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Wednesday, August 16, 2006

 
Mothers of the "Cured"
Maybe there's something about the upcoming alignment of the planets or a phase of the moon, but for the past two days, we at the bookstore have had run-ins with customers (or not-customers, as the case may be) claiming their children have been "cured" of autism. One woman called to complain that our latest catalog was doing the community a great disservice by only listing one title on biomedical treatment options, because that was what had cured her son, and he was now completely symptom free. (Explanation that the catalog is not comprehensive, and that other titles could be found on the website did not mollify her.) Another woman came in to ask about books on the casein-free/gluten-free diet, saying that her son is now cured through that method, as well.

These mothers, as well as the ones who have written books about the "miraculous cures" of their sons through early intervention programs, bother me. Or rather, their claims do. I'm glad their children have improved in their abilities to communicate effectively with the outside world. That is an accomplishment and occasion for celebration. But pretty much without exception, the people making these claims make them immediately after their child has finished early intervention services.

The mother asking about the GF/CF diet books today has a son who's 4. She thinks he's cured. But what is he going to be like at 8, 12, 16? The behavioral, social, and academic expectations of a 4-year-old are quite different from those of an adolescent. Their claims of a cure annoy me because they are giving false hope to others in an extremely evangelical manner (not to mention making all the parents without access to the miraculous early intervention services feel guilty,) but they also make me uncomfortable because they are so short-sighted. You never see a parent of a teenager or adult on the spectrum talking about how their son was cured at age 3, because they know it is a lifelong pervasive developmental disorder.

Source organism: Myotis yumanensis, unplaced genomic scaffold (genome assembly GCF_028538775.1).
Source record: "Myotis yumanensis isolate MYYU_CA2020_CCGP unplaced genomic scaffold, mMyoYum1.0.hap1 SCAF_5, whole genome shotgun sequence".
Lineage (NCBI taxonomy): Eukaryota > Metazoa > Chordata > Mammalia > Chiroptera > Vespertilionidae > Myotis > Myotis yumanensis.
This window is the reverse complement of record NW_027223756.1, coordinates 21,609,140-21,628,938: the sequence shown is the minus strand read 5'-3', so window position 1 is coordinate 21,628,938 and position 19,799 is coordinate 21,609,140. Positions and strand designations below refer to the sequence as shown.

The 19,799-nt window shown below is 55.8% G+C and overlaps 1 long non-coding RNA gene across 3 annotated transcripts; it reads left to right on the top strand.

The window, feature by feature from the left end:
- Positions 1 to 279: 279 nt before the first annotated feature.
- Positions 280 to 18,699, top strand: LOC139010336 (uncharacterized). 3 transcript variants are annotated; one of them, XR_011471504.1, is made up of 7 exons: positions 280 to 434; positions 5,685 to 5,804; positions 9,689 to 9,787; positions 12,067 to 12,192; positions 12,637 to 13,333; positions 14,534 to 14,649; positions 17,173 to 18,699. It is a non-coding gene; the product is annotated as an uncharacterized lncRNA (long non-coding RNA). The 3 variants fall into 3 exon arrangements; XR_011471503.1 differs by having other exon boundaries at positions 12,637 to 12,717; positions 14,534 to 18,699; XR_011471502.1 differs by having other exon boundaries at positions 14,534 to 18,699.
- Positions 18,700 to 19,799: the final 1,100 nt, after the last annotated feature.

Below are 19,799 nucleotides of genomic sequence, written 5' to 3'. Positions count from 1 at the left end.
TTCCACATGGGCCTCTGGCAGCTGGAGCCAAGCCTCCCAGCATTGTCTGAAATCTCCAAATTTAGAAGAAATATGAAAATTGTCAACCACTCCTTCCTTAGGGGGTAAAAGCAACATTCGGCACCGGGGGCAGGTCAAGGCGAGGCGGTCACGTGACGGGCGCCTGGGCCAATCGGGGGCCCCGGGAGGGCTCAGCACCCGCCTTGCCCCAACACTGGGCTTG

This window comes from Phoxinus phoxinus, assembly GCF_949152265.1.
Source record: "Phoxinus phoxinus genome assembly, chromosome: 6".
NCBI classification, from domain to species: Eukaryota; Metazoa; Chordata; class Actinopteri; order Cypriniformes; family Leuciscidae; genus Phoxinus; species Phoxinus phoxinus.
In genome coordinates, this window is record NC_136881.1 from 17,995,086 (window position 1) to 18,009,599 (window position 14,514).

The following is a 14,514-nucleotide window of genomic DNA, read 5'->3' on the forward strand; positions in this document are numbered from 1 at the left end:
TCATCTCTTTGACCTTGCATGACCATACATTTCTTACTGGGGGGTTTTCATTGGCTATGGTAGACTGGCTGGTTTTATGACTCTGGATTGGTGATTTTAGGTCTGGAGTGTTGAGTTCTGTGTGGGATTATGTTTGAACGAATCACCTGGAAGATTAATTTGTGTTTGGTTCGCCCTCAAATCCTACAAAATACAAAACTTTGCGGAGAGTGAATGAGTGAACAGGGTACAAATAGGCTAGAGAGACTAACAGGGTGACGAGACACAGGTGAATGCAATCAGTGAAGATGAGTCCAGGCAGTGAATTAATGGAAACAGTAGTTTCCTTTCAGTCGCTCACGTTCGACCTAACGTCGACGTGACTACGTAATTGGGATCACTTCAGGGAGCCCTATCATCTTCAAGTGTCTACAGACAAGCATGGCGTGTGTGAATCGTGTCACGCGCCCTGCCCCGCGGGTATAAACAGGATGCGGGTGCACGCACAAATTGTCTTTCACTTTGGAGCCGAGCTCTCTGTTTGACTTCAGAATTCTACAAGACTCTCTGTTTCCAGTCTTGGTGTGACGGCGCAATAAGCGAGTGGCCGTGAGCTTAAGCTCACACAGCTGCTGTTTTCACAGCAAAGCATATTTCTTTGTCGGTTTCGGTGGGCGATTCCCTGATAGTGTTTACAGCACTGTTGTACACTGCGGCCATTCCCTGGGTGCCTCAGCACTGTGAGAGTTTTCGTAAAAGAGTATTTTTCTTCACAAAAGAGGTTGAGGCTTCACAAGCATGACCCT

Just because the biomedically "cured" preschooler can now play in the regular preschool class without rocking in the corner or biting everyone within reach doesn't mean that when he's in 4th grade and kids are starting to figure out who's cool and who isn't, that he won't be completely out of the loop. Preschoolers don't make it obvious that they can't understand facial expressions, tone of voice, metaphorical speech, or other social nuances. They aren't expected to do academic work that requires extrapolation or reading between the lines. They don't have to worry about dating, keeping a job, or living independently. So I feel bad for these mothers, no matter how abrasive that one on the phone was, because they're going to have to go through the realization that their child has autism all over again the next time a developmental milestone is missed or a social encounter spectacularly fails. By claiming their child is cured, they aren't doing themselves or their child any favors.

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